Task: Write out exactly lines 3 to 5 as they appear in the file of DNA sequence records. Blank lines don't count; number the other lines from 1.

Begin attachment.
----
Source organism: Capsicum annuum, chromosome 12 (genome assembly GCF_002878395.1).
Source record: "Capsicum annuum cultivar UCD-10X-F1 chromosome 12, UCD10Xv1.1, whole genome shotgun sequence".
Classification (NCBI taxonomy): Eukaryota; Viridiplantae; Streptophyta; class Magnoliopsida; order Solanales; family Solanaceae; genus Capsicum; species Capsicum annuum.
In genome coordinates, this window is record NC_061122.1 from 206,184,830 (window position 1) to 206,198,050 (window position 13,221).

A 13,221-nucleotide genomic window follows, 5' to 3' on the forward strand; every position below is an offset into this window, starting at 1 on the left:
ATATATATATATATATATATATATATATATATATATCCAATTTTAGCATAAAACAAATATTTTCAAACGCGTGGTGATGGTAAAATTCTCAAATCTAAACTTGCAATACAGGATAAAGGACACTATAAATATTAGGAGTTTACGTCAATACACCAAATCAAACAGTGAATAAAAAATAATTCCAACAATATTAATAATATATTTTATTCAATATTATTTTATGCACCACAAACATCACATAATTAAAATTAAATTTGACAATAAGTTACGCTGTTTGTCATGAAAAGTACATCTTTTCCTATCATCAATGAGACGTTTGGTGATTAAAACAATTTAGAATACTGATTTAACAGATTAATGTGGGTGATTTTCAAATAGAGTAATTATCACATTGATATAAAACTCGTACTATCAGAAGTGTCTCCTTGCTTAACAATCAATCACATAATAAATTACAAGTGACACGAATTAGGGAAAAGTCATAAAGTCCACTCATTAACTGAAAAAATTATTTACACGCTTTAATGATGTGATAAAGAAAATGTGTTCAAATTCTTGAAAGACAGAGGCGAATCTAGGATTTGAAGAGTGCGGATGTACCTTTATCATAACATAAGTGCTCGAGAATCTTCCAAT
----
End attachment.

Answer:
Classification (NCBI taxonomy): Eukaryota; Viridiplantae; Streptophyta; class Magnoliopsida; order Solanales; family Solanaceae; genus Capsicum; species Capsicum annuum.
In genome coordinates, this window is record NC_061122.1 from 206,184,830 (window position 1) to 206,198,050 (window position 13,221).

A 13,221-nucleotide genomic window follows, 5' to 3' on the forward strand; every position below is an offset into this window, starting at 1 on the left: